common in the Ouachita River drainage than along the Saline River, is 
diagnostic of the Mid-Ouachita phase, dating to A.D. 1400-1500. Because 
the bowl is shell-tempered, it was probably made late in that period. 
The tripod bottle has a composite design, and Arkansas Archeological 
Survey archaeologist Mary Beth Trubitt observed that ``the ovals and 
crosshatched design on the body are typically found on Friendship 
Engraved carinated bowls,'' while ``the horizontal line with pendant 
crosshatched triangles around the bottle neck is often seen around rims 
of bowls (Hempstead Engraved bowls that are usually grog-tempered, or 
Hardman Engraved bowls that are usually shell-tempered).'' This 
evidence points to an estimated date for the bottle in the late 1400s.
    The bowl and the tripod bottle, both of which feature nearly 
identical designs, exhibit well-documented Late Caddo styles. The 
Benton, AR, area is in the northeastern portion of the traditional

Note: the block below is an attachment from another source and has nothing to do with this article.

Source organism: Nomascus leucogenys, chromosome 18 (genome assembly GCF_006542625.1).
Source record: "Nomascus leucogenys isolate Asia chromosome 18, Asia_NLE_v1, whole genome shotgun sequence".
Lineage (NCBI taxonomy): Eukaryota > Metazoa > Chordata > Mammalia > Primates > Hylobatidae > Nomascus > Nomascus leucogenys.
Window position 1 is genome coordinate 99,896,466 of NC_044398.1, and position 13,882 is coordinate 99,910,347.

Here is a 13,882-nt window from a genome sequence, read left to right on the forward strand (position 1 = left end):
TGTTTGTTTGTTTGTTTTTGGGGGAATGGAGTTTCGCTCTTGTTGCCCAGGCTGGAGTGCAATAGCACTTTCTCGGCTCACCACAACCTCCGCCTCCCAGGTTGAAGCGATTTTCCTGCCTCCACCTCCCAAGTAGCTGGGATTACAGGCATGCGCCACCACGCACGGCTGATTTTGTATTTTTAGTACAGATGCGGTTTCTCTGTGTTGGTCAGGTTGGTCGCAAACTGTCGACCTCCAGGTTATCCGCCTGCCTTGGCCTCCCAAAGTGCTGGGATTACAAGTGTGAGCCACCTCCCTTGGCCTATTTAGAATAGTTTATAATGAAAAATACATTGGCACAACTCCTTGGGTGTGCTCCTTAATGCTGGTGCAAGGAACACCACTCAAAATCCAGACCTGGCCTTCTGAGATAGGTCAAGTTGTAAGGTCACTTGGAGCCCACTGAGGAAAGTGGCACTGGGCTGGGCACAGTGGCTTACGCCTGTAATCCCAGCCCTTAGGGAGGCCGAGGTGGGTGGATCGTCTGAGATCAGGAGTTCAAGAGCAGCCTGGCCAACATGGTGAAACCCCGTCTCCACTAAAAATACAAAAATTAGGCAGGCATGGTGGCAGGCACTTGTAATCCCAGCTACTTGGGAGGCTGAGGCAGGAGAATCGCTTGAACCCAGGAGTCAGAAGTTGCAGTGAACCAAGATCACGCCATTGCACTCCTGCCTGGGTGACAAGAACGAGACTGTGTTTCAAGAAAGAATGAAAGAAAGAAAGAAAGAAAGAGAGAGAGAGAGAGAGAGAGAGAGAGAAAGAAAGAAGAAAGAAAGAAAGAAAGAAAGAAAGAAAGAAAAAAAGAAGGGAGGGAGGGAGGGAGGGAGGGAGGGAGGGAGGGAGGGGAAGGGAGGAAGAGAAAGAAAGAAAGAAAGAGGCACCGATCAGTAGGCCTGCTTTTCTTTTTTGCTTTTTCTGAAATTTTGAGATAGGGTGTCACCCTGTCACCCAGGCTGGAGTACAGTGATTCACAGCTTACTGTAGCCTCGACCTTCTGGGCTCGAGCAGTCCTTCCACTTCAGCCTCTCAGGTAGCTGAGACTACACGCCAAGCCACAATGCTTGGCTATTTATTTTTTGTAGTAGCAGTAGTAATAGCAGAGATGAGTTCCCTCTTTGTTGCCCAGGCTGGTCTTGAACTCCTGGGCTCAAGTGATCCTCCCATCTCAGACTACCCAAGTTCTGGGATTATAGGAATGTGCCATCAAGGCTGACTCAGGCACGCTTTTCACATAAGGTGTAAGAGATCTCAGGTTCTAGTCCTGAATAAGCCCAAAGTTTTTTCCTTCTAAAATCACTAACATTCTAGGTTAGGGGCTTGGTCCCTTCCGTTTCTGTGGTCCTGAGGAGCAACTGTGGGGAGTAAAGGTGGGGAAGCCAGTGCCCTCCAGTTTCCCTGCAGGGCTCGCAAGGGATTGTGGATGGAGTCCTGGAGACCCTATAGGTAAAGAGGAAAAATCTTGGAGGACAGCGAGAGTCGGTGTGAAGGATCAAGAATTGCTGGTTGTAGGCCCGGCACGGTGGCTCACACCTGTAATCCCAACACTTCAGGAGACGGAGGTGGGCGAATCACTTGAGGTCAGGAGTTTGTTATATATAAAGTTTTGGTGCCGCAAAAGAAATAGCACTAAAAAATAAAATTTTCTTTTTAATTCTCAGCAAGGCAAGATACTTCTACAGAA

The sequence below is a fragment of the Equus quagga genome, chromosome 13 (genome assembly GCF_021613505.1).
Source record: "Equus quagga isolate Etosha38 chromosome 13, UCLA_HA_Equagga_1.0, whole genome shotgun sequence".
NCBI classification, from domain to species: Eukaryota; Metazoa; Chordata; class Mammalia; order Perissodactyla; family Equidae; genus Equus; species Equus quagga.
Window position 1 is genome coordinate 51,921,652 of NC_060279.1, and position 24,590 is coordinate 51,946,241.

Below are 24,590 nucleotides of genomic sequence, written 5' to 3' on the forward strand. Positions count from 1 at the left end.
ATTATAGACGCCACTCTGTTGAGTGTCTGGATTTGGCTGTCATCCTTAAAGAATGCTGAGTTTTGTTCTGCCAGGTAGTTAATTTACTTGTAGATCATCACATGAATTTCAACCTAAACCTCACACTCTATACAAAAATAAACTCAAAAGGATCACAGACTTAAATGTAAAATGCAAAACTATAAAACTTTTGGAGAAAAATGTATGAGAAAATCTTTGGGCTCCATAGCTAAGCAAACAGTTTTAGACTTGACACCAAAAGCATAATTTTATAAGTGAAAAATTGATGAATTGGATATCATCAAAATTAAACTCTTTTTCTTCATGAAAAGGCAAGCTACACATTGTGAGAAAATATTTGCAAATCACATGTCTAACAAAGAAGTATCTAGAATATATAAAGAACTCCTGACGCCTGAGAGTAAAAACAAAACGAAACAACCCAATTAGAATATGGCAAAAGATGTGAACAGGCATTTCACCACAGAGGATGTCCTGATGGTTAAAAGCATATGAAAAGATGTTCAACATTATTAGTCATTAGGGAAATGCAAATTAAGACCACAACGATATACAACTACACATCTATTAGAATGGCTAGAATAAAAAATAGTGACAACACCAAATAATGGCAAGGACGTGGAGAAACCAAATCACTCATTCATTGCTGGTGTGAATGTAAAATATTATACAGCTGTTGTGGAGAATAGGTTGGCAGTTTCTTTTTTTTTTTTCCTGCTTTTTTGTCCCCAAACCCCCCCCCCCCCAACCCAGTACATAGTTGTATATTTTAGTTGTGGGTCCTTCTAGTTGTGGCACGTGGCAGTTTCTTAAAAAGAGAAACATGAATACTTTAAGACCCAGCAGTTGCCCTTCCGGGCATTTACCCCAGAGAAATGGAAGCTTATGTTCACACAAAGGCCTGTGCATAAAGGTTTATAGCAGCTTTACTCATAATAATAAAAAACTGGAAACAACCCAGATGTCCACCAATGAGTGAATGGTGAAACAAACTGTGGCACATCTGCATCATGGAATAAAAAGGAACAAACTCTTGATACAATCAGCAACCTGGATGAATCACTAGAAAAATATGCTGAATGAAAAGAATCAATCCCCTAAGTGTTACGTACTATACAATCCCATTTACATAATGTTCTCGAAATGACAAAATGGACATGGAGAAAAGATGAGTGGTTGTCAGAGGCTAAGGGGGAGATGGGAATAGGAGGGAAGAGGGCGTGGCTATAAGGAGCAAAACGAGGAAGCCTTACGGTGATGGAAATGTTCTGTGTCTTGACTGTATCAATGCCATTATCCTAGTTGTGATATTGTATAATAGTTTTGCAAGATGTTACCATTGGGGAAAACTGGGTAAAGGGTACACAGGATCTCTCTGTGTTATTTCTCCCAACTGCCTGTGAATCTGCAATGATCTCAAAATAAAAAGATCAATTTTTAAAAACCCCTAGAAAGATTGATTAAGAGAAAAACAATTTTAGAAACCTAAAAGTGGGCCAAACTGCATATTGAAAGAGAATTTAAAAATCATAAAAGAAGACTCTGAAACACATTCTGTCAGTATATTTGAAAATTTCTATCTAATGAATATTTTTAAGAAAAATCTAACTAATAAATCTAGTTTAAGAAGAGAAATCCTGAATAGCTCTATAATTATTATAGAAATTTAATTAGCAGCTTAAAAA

homeland of the Caddo Nation of Oklahoma. Significant Caddo 
archaeological sites such as Hughes Mound are located near Benton, AR. 
Archaeological and ethno-historical evidence indicates a relationship 
of shared group identity between the present-day Caddo Nation of 
Oklahoma and late prehistoric Caddo groups.

Determinations Made by the Logan Museum of Anthropology, Beloit College

    Officials of the Logan Museum of Anthropology, Beloit College have 
determined that:
     Pursuant to 25 U.S.C. 3001(9), the human remains described 
in this notice represent the physical remains of one individual of